Bristol Bay Bulletin

How we "Handle" our Handling Practices!

Posted by : Wild For Salmon   /  

As interest in American-harvested seafood grows -- evidenced by the growth in the number of companies like ours as well as the popularity of more urban fishmonger type storefronts -- consumer comfort with the product is following swiftly behind. Americans are more interested in sustainability, whole foods, and the relationships those beliefs can bring than they’ve been in a long time. And thanks to educational efforts by seafood enthusiasts across the country, more and more folks are embracing, yet again, ocean-dwelling creatures as a valuable protein source. We're grateful, but we're also here to do our part. We want to help make seafood the norm for you and your family. Once you’ve put some of these best practices to use, we’re sure it’ll be second nature to eat from the sea like we do all year long.


This week's blog is here to help our customers in achieving the best seafood experience. We do not ship our seafood frozen just out of convenience, but because freezing fish within hours of it being caught maintains the freshness that we get to enjoy right out of the net. A "fresh" fillet in grocery store display case is often not indeed "fresh" but instead thawed and left to sit in the case. Although these thawed fillets are left at a temperature safe for consumption, the space of time between thawed and cooked is long enough to start to deteriorate the quality of the fish. Local customers will notice that in our Bloomsburg storefront, we keep just about everything frozen, so as to maintain this quality. We freeze our fish once, hours after it’s pulled from our nets and delivered to our processing dock. We keep it frozen in our big freezers and with dry ice until it ends up on your doorstep and you’re ready to eat it.


Buying directly from us ensures this process. Did you know some other seafood sellers and processors ship their fish frozen to China, where it’s thawed, processed into portions or burgers or what-have-you, then refrozen before it’s shipped back to the USA -- not only adding a zillion food miles, but also slowly but significantly deteriorating the quality of the fish?

 

So, what is the best thing to do when you order from our online store and receive frozen, vacuum-packed fillets or steaks? There is indeed a best way to do it; it’s not necessarily a "right" way, but proper thawing and storing techniques will guarantee the quality of our product.

If you'd like to enjoy our products within hours, for that evening’s dinner, you can put the it, still in its vac-pac, in a shallow dish and submerge it in cold tap-water. If you’re in a big hurry and not worried about your water bill, you can run the water continuously to speed up the process.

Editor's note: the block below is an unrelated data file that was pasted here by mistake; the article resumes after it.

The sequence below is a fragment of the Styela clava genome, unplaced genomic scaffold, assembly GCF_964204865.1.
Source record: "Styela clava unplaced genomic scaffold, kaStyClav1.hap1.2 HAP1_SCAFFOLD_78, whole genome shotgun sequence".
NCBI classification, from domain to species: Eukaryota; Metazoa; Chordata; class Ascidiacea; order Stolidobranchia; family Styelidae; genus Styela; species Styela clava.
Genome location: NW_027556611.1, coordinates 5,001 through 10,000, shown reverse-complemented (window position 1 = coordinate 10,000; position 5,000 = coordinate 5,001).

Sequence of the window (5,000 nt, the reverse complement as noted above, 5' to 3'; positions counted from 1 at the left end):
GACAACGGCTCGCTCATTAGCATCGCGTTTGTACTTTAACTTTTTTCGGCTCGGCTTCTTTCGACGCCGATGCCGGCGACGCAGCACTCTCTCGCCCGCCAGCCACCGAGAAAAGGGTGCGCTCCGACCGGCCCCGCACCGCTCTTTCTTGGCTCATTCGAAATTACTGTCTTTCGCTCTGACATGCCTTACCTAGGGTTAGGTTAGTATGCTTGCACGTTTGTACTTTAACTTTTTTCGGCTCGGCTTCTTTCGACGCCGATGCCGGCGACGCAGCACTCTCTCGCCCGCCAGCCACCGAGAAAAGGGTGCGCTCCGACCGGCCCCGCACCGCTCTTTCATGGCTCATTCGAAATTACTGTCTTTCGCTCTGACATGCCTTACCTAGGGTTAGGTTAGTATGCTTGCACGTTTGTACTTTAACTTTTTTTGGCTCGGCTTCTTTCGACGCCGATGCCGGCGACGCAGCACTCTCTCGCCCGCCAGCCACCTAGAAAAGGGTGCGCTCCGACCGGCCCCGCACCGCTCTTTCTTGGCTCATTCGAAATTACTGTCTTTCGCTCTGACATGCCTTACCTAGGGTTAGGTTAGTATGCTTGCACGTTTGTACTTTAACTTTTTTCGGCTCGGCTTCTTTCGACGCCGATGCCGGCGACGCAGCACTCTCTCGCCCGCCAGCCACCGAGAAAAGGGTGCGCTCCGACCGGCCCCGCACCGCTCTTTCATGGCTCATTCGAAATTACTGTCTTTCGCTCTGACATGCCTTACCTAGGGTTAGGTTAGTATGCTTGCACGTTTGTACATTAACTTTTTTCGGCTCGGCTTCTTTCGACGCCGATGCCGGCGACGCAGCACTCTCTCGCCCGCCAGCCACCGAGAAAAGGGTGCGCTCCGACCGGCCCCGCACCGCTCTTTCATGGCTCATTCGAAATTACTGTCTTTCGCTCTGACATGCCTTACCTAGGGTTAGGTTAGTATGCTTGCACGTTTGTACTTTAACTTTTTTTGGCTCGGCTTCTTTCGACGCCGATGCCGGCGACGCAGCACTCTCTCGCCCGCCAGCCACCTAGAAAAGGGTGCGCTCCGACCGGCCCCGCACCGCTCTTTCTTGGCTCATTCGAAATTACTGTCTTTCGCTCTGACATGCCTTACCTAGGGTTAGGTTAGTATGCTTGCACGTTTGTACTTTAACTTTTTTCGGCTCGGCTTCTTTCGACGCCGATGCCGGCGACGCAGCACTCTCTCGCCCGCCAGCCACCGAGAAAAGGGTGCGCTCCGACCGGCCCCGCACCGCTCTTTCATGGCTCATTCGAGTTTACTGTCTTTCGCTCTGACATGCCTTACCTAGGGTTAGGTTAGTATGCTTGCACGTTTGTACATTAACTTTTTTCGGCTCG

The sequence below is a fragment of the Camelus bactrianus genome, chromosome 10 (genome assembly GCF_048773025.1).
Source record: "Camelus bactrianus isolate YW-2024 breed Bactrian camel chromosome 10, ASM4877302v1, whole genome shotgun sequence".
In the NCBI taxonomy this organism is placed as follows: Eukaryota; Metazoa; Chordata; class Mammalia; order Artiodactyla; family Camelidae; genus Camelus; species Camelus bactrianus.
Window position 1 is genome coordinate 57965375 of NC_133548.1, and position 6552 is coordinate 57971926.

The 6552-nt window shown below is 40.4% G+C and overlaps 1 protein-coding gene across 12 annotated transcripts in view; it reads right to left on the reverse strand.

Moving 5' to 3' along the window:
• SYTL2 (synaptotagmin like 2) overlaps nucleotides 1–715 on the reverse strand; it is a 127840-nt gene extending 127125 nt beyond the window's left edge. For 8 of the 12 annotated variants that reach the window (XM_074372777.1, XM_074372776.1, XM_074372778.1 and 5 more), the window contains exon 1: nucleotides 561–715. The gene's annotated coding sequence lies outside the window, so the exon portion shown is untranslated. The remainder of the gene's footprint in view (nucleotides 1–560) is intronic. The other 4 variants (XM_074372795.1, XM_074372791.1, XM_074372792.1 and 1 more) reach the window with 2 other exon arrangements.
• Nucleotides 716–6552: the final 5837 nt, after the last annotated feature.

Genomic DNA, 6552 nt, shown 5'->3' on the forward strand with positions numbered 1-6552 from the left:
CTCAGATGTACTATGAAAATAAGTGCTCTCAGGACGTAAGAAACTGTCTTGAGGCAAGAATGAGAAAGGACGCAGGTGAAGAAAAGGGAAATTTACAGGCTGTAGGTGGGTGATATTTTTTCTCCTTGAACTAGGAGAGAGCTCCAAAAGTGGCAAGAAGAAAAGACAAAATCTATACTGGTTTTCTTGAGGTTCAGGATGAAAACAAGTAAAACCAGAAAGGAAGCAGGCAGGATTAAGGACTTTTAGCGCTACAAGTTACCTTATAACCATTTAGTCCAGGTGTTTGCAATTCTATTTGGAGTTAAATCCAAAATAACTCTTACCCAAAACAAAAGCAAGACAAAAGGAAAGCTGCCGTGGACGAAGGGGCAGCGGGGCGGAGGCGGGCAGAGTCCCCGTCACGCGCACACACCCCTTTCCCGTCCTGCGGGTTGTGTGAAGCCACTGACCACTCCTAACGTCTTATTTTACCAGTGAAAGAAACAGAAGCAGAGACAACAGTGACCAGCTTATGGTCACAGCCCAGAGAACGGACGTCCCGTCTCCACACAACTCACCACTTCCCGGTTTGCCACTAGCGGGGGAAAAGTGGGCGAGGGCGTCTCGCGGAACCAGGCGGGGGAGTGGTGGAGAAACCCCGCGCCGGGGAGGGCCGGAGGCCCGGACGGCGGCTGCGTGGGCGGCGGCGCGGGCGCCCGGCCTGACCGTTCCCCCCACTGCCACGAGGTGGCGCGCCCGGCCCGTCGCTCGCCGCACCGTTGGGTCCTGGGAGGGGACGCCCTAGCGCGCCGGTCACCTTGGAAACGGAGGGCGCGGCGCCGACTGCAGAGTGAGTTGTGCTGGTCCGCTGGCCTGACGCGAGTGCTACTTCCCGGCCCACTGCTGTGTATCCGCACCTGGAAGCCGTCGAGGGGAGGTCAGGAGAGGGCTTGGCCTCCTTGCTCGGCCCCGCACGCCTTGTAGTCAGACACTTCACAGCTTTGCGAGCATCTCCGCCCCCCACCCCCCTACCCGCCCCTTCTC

If you have more time, like overnight, the best way to thaw is to place the product in a shallow dish in your refrigerator with the vac-pac cut open. This will allow it to thaw more evenly throughout, rather than have the thinner parts of the meat drop all the way to room temperature while the middle is still rock hard.  

Cooking the fish frozen directly is an option, though rarely recommended; it often results in a chewy texture, but here are a few select recipes, provided by the Alaska Seafood Marketing Institute, that understand best how fast life moves sometimes, and how fast we need to get food on the table.

 

Individual sockeye steaks ready for shipping

Thawed fish should be enjoyed within the day. Frozen fish will last about nine months in your freezer; if you have an in-refrigerator freezer, plan to use eat that up within the month. When your delivery first arrives, it is a good idea to survey the product. Vacuum-packs are definitely the best option, but it can start to peel away and gape from the frozen fillets. Use these ones first! And to prevent this from happening with the rest of your product, handle the vac-pacs gently. As little handling and bumping of the fillets with other things in your freezer will help maintain the tight seal which best preserves the fish.

Please reach out with any handling practices questions you might have! Our mission is not only to get the quality product to your door but also to make sure you enjoy it. Let us know how we can help you do so.

And as an aside, as the fish-pert and west coast support to WFS, I collaborate with the fantastic WFS staff mainly over email. However, this past week I was able to swing through, albeit briefly, and meet the team in person towards the end of a trip back east. In one short hour, I met Steve’s mom, who was hard at work labeling vac-pacs, Jenn’s dad, who was swinging through to check out the new freezer (!), and finally put together that Crissy, who has been at WFS since just about the beginning, is Steve’s cousin. So fun to check out the space and see a true family business at work!

 

 Our shipping options

 

Portions on their way to the vac-pac sealer.




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